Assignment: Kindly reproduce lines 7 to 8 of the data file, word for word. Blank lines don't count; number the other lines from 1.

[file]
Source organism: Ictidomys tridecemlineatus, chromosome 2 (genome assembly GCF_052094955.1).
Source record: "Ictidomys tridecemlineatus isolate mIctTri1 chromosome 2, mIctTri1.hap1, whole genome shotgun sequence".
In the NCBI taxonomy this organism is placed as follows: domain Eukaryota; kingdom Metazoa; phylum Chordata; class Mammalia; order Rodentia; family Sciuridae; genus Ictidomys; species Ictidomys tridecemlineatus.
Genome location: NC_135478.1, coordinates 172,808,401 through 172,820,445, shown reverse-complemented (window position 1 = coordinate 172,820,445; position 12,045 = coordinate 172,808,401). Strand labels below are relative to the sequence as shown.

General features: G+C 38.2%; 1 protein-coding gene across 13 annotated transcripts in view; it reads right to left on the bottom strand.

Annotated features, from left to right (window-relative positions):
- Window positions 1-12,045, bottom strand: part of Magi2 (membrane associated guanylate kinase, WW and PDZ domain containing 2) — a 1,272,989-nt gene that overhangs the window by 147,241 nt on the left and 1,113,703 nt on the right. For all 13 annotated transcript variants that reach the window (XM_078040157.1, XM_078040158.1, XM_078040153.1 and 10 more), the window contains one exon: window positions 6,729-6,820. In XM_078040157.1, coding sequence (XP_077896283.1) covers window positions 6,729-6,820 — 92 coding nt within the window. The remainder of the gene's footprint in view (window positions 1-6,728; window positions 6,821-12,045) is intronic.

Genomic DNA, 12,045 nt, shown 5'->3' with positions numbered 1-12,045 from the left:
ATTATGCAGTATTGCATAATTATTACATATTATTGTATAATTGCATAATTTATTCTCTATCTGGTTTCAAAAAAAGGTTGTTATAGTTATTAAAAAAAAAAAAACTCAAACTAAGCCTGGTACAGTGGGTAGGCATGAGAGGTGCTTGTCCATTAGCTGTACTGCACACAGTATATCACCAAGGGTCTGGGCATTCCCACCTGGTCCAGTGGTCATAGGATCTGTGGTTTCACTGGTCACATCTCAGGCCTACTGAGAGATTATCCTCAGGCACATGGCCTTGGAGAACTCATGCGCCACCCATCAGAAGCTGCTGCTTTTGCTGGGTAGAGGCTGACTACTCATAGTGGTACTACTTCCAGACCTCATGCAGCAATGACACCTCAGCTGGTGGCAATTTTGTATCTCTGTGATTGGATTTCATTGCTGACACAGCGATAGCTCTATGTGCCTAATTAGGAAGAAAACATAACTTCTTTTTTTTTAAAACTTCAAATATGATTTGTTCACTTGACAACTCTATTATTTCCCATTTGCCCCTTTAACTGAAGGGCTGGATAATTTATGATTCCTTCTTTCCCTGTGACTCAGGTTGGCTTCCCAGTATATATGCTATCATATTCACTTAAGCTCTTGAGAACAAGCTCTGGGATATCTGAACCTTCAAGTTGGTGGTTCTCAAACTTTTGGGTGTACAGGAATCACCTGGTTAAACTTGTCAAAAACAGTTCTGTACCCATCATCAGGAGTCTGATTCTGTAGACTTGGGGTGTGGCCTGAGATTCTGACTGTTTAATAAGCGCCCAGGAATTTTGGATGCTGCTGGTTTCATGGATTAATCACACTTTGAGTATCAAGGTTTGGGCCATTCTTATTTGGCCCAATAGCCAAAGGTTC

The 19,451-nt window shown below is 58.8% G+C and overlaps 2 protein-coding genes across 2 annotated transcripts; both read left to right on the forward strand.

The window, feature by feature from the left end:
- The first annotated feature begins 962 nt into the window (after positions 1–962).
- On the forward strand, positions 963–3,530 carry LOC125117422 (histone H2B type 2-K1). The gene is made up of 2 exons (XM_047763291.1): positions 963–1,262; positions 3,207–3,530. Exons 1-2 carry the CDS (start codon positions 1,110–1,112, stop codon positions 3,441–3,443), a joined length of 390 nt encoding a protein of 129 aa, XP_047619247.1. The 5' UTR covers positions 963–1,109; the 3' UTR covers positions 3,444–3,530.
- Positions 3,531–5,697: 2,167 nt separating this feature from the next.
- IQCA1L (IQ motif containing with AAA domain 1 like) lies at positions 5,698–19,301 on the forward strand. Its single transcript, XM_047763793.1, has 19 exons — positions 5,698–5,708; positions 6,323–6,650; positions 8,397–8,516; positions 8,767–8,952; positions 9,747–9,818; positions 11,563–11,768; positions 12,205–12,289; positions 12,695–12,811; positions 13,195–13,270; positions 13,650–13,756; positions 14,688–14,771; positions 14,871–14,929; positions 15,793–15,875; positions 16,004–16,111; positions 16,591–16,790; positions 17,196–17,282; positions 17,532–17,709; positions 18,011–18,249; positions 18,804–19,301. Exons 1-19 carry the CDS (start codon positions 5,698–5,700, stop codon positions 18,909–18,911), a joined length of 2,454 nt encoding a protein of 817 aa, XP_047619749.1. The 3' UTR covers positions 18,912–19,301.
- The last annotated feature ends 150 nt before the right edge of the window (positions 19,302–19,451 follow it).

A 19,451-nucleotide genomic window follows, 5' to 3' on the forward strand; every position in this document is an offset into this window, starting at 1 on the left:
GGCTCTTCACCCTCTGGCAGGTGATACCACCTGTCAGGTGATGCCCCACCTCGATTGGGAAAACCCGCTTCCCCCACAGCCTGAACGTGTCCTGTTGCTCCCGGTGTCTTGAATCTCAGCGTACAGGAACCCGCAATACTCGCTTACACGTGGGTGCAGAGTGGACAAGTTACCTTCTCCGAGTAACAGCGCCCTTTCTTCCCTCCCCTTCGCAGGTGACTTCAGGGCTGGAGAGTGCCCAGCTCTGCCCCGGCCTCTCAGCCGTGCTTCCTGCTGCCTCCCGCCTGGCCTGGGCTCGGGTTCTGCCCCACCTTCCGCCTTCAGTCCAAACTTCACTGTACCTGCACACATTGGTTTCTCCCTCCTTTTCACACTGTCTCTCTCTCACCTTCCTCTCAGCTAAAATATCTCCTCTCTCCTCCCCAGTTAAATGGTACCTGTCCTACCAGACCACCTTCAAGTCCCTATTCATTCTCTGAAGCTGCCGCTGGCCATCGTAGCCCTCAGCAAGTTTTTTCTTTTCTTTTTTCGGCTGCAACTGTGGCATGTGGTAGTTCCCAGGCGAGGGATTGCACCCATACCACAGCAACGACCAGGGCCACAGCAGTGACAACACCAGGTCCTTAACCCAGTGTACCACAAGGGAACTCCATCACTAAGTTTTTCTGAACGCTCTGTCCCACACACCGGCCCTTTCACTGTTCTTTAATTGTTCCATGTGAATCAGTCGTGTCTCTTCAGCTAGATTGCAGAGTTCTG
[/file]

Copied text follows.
- Window positions 1-12,045, bottom strand: part of Magi2 (membrane associated guanylate kinase, WW and PDZ domain containing 2) — a 1,272,989-nt gene that overhangs the window by 147,241 nt on the left and 1,113,703 nt on the right. For all 13 annotated transcript variants that reach the window (XM_078040157.1, XM_078040158.1, XM_078040153.1 and 10 more), the window contains one exon: window positions 6,729-6,820. In XM_078040157.1, coding sequence (XP_077896283.1) covers window positions 6,729-6,820 — 92 coding nt within the window. The remainder of the gene's footprint in view (window positions 1-6,728; window positions 6,821-12,045) is intronic.

Genomic DNA, 12,045 nt, shown 5'->3' with positions numbered 1-12,045 from the left: